Behind the scenes clips from Mary Poppins Returns highlight the film's unexpected practical effects and set pieces. Disney's Mary Poppins sequel might've taken 54 years to actually happen, but the final results have largely justified the long wait. Mary Poppins Returns has so far earned $288 million at the worldwide box office in less than a month (on a $130 million budget) and landed its share of award nominations, including four Golden Globe nods. Critics have been equally supportive overall, with praise being lavished on stars Emily Blunt and Lin-Manuel Miranda in particular.
Described by some as The Force Awakens of Mary Poppins movies, Mary Poppins Returns is as much a love letter to the original Disney film as it is a continuation. Naturally, that comes across in the sequel's songs and musical numbers, most of which parallel scenes from the 1964 movie in some manner. However, there's another - and somewhat less obvious - area where Returns bears a distinct resemblance to the original Mary Poppins: its use of practical effects and sets.
Twitter user and Disney fan CafeFantasia has posted a series of behind the scenes clips from Mary Poppins Returns that directly shine a light on the film's practical effects. Perhaps most surprisingly, these short videos reveal that a memorable stunt from the film's "Can You Imagine That?" musical number - where Mary (Blunt) enters a magical realm by plunging backwards into a bubble bath - was actually done practically. See for yourselves, below.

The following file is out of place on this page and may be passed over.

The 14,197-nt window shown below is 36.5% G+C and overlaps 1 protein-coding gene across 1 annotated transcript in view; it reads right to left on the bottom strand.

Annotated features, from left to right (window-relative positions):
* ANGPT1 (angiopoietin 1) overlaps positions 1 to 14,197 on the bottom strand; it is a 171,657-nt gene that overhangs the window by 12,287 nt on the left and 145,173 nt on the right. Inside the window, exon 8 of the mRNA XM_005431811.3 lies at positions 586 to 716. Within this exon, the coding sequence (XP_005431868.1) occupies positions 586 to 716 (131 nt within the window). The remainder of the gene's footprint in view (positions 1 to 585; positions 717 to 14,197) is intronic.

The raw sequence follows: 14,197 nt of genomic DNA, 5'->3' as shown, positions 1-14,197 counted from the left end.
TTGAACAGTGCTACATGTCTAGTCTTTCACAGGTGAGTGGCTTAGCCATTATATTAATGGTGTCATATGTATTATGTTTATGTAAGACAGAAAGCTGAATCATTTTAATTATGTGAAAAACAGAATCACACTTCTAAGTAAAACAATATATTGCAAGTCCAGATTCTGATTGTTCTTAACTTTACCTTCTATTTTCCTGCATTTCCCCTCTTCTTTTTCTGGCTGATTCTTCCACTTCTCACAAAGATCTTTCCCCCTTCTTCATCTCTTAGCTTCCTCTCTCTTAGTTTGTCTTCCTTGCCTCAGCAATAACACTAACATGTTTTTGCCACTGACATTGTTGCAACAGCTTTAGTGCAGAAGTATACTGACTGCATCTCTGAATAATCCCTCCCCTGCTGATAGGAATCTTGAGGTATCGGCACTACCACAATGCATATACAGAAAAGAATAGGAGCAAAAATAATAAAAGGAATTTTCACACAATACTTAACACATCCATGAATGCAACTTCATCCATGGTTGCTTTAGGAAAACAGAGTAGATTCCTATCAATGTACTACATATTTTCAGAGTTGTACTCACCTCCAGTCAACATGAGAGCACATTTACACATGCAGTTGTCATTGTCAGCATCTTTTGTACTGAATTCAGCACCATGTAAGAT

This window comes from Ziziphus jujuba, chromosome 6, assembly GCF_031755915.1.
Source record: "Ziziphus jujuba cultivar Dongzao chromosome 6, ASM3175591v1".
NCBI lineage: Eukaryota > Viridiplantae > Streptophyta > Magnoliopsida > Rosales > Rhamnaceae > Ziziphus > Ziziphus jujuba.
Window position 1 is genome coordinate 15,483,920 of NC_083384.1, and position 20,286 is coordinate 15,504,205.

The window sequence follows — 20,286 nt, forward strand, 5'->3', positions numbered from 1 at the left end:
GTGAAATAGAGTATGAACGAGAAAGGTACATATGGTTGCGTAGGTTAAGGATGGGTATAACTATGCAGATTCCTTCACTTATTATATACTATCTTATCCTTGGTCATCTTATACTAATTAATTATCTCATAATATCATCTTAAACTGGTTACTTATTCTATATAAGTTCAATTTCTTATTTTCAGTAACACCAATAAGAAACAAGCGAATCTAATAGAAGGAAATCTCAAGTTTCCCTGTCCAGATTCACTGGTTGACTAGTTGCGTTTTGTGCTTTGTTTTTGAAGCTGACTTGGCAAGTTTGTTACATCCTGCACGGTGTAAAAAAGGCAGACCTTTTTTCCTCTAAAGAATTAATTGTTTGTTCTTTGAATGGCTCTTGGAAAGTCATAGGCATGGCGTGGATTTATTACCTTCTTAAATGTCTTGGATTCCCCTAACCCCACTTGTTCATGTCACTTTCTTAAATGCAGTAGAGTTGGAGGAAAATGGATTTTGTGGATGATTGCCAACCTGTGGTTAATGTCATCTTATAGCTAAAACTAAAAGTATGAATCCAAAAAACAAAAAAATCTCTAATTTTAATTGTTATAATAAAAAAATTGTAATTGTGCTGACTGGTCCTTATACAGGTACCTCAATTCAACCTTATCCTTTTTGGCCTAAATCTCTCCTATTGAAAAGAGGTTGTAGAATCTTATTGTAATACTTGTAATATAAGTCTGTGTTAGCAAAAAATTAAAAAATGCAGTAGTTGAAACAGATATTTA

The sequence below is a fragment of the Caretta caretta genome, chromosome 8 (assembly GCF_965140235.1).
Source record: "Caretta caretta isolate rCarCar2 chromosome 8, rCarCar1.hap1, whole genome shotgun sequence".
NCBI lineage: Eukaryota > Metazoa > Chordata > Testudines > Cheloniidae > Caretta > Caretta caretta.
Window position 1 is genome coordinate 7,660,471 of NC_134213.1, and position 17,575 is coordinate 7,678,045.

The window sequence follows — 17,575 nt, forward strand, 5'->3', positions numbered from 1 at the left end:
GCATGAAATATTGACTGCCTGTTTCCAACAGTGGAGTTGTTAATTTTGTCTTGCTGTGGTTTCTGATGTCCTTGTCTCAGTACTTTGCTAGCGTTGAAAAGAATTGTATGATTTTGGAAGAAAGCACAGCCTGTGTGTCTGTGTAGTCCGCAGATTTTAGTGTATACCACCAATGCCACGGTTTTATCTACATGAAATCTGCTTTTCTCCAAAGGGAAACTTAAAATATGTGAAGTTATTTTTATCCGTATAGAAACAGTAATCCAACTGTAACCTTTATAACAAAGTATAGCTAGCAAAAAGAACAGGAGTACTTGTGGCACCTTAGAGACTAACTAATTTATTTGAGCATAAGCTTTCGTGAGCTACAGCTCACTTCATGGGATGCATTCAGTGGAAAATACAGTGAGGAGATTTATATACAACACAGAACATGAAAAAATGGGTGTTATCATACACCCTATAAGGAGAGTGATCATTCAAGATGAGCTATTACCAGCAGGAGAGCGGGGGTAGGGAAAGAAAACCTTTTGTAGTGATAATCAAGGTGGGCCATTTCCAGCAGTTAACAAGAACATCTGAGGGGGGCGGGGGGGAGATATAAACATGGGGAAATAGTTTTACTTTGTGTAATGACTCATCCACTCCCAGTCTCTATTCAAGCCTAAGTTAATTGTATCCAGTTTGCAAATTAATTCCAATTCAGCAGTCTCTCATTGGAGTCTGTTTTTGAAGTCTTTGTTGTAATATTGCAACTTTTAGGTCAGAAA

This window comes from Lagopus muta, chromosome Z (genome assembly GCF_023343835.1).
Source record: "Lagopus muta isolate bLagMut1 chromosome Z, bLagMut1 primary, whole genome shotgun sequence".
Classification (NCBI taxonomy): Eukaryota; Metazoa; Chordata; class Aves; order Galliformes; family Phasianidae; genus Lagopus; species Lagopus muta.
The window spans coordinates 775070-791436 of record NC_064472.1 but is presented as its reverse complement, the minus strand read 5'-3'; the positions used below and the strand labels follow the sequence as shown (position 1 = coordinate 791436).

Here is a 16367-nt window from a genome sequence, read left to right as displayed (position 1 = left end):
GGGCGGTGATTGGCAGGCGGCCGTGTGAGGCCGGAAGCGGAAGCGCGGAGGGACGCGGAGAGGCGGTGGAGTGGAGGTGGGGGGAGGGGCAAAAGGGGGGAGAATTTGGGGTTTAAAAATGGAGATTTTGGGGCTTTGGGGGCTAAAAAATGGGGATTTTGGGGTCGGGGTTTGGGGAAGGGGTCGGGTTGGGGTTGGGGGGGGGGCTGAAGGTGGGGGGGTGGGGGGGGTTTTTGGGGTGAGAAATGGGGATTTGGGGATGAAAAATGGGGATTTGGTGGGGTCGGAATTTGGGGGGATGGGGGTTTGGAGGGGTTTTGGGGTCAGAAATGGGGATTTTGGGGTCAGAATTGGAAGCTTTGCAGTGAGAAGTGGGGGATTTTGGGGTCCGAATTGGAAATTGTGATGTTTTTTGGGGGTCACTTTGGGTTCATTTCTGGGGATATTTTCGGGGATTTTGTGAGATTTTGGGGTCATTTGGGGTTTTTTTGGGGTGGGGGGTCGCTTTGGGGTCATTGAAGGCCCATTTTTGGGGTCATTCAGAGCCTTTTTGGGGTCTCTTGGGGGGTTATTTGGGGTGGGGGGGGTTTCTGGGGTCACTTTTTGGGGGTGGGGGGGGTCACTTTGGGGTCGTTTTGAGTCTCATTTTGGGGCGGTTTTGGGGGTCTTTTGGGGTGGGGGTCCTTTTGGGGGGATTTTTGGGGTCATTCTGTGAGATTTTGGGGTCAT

Obviously, Mary Poppins Returns uses CGI throughout its runtime, be it to bring the fantasy portion of "Can You Imagine That?" to life or create establishing shots of the film's 1930s London backdrop. Still, it's nice to see the film's crew used practical effects whenever possible and often in creative ways (like the bubble bath stunt). That goes double for the four months the Mary Poppins Returns crew spent constructing the lovely Cherry Tree Lane set, as seen in a time-lapse video here. As these clips further reveal, some of the movie's most impressive practical effects - specifically, Mary's dress from the animated Royal Doulton Bowl sequence and its hand-painted ruffles - are barely noticeable at all.
Thankfully, Mary Poppins Returns' crew is expected to receive recognition for their efforts from the Academy when the 2019 Oscar nominees are announced this month. Costume designer Sandy Powell is especially deserving of a nod for her work on not only this film, but also her costumes for Yorgos Lanthimos' period piece The Favourite, and may yet land Oscar nominations for both. All in all, the accolades would be well-deserved and help remind everyone of just how much hard work and ingenuity goes into making big screen magic like this happen.